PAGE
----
High reliability organizations

Dietterich (2018) is an interesting article about how to make robust AI. High risk situations require the combined AI and human system to operate as a high reliability organization (HRO). Only such an organization can have sufficiently strong safety and reliability properties to ensure that powerful AI systems will not amplify human mistakes.

Reliability and high-reliability organizations

The concept of high reliability organization (HRO) comes from Weick, Sutcliffe, and Obstfeld (1999). Examples of HROs include nuclear power plants, aircraft carriers, air traffic control systems, and space shuttles. They share several characteristics: an unforgiving environment, vast potential for error, and dramatic scales in the case of a failure.

The paper identifies five processes common to HROs, that they group into the concept of mindfulness (a kind of “enriched awareness”). Mindfulness is about allocating and conserving attention of the group. It includes both being consciously aware of the situation and acting on this understanding.

This mindfulness leads to the capacity to discover and manage unexpected events, which in turn leads to reliability.

Characteristics of a high reliability organization

An HRO is an organization with the following five attributes.

Preoccupation with failure

Failures in HROs are extremely rare. To make it easier to learn from them, the organization has to broaden the data set by expanding the definition of failure and studying all types of anomalies and near misses. Additionally, the analysis is much richer, and always considers the reliability of the entire system, even for localized failures.

HROS also study the absence of failure: why it didn’t fail, and the possibility that no flaws were identified because there wasn’t enough attention to potential flaws.

To further increase the number of data point to study, HROs encourage reporting all mistakes and anomalies by anyone. Contrary to most organizations, members are rewarded for reporting potential failures, even if their analysis is wrong or if they are responsible for them. This creates an atmosphere of “psychological safety” essential for transparency and honesty in anomaly reporting.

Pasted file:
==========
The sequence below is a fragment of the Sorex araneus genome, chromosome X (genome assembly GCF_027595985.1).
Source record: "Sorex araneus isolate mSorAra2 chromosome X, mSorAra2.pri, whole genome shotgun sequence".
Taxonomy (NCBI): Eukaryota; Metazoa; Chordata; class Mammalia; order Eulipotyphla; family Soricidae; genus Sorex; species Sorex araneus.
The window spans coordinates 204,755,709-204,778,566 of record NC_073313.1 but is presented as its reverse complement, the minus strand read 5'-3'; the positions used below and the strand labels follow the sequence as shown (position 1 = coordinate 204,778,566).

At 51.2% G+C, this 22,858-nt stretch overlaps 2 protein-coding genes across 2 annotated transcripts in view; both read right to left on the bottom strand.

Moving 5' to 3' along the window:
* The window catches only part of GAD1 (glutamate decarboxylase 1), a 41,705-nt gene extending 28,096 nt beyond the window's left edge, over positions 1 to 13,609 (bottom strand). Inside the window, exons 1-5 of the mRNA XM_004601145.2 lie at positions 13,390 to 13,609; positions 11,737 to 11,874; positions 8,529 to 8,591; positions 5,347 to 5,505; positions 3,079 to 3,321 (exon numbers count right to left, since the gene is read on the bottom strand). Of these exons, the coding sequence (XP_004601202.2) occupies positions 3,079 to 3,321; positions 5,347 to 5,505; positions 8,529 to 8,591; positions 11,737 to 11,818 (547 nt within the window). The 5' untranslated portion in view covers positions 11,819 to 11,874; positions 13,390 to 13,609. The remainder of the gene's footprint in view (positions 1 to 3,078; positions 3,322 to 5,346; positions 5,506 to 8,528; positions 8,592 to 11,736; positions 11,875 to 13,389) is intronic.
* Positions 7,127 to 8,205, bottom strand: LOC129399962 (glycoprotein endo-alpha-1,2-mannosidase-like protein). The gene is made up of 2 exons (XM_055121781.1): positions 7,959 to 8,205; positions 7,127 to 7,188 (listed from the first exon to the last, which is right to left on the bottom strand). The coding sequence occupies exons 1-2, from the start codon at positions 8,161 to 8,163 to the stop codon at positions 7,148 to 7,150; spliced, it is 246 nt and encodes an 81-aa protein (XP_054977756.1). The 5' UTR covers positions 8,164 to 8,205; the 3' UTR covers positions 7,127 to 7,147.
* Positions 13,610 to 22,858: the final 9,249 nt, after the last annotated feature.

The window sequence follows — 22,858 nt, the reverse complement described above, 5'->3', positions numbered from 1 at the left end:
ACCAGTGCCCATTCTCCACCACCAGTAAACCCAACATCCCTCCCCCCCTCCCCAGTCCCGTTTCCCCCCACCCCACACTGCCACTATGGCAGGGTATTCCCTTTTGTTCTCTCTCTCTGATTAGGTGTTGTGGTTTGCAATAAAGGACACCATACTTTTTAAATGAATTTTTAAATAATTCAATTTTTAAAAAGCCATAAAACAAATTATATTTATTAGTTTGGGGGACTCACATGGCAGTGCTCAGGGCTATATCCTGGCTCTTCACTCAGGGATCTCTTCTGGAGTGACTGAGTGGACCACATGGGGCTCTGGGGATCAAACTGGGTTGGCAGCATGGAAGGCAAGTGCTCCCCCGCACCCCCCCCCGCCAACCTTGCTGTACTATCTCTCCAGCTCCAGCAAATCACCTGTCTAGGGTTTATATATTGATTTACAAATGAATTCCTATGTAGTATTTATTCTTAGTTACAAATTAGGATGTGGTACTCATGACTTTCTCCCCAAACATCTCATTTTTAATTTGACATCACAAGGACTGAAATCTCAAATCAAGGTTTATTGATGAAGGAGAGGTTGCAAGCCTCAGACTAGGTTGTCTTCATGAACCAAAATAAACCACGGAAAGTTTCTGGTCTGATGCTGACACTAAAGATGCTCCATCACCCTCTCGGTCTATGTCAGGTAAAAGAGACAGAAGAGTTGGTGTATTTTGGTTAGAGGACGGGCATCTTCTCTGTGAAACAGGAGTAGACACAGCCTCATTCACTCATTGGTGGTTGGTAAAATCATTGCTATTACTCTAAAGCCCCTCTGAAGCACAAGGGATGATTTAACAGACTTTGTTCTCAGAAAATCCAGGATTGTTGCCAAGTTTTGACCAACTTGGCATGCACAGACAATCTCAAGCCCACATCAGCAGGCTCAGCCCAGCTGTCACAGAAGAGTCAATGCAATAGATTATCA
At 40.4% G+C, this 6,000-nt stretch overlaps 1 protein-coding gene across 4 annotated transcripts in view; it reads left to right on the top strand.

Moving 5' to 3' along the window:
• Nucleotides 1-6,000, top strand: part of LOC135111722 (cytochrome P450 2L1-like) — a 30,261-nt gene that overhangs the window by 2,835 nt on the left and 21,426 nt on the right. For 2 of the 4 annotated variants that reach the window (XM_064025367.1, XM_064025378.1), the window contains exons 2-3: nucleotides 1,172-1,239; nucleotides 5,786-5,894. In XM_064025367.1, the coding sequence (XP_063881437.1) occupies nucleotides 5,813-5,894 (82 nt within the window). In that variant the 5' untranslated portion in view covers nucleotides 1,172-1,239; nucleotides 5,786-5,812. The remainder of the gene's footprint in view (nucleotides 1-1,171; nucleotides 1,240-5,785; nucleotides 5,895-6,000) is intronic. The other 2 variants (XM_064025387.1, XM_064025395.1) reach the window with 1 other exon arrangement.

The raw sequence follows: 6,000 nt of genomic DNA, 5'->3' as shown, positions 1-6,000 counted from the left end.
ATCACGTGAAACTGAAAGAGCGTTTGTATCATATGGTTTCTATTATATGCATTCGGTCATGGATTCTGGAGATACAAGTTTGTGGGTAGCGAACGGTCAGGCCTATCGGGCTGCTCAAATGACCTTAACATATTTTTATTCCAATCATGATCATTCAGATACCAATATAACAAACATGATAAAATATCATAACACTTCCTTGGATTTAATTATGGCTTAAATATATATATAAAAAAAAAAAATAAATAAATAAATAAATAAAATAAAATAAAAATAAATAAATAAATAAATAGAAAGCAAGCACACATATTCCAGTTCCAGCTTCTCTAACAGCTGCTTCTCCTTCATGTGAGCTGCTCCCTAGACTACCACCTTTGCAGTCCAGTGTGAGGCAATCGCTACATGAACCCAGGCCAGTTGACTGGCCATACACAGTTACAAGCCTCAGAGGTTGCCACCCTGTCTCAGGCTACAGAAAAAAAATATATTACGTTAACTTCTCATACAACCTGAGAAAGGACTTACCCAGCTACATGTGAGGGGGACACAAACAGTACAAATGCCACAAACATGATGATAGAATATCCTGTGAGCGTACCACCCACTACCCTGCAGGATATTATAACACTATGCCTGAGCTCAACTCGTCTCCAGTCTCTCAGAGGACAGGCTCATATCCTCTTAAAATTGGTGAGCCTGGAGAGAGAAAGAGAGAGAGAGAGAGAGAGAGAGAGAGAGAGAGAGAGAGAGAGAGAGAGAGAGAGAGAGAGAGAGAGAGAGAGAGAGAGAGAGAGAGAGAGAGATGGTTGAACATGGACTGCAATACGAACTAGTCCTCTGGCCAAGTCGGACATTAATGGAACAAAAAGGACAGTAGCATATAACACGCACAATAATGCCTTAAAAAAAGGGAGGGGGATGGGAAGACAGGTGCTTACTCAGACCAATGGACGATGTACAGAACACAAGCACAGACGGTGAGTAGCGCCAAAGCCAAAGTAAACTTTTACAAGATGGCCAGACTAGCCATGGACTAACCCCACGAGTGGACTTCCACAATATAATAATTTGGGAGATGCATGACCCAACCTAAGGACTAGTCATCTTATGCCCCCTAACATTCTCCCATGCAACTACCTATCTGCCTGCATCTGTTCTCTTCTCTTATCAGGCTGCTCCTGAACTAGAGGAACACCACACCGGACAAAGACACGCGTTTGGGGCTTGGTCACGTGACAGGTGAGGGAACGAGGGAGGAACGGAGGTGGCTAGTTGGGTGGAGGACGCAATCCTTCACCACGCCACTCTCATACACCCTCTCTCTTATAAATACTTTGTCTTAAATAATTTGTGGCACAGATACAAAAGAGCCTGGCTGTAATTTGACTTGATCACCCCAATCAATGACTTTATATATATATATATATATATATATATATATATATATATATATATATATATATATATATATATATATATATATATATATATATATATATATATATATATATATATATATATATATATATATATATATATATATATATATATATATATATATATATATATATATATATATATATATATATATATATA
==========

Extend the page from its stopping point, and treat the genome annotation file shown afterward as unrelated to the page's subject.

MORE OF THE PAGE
Reluctance to simplify interpretations

HROs avoid having a single interpretation for a given event. They encourage generating multiple, complex, contradicting interpretations for every phenomenon. These varied interpretations enlarge the number of concurrent precautions. Redundancy is implemented not only via duplication, but via skepticism of existing systems.

People are encouraged to have different views, different backgrounds, and are re-trained often. To resolve the contradictions and the oppositions of views, interpersonal and human skills are highly valued, possibly more than technical skills.

Sensitivity to operations

HROs rely a lot on “situational awareness”. They are ensuring that no emergent phenomena emerge in the system: all outputs should always be explained by the known inputs. Otherwise, there might be other forces at work that need to be identified and dealt with. A small group of people may be dedicated to this awareness at all times.

Commitments to resilience

HROs train people to be experts at combining all processes and events to improve their reactions and their improvisation skills. Everyone should be an expert at anticipating potential adverse events, and managing surprise. When events get outside normal operational boundaries, organizations members self-organize into small dedicated teams to improvise solutions to novel problems.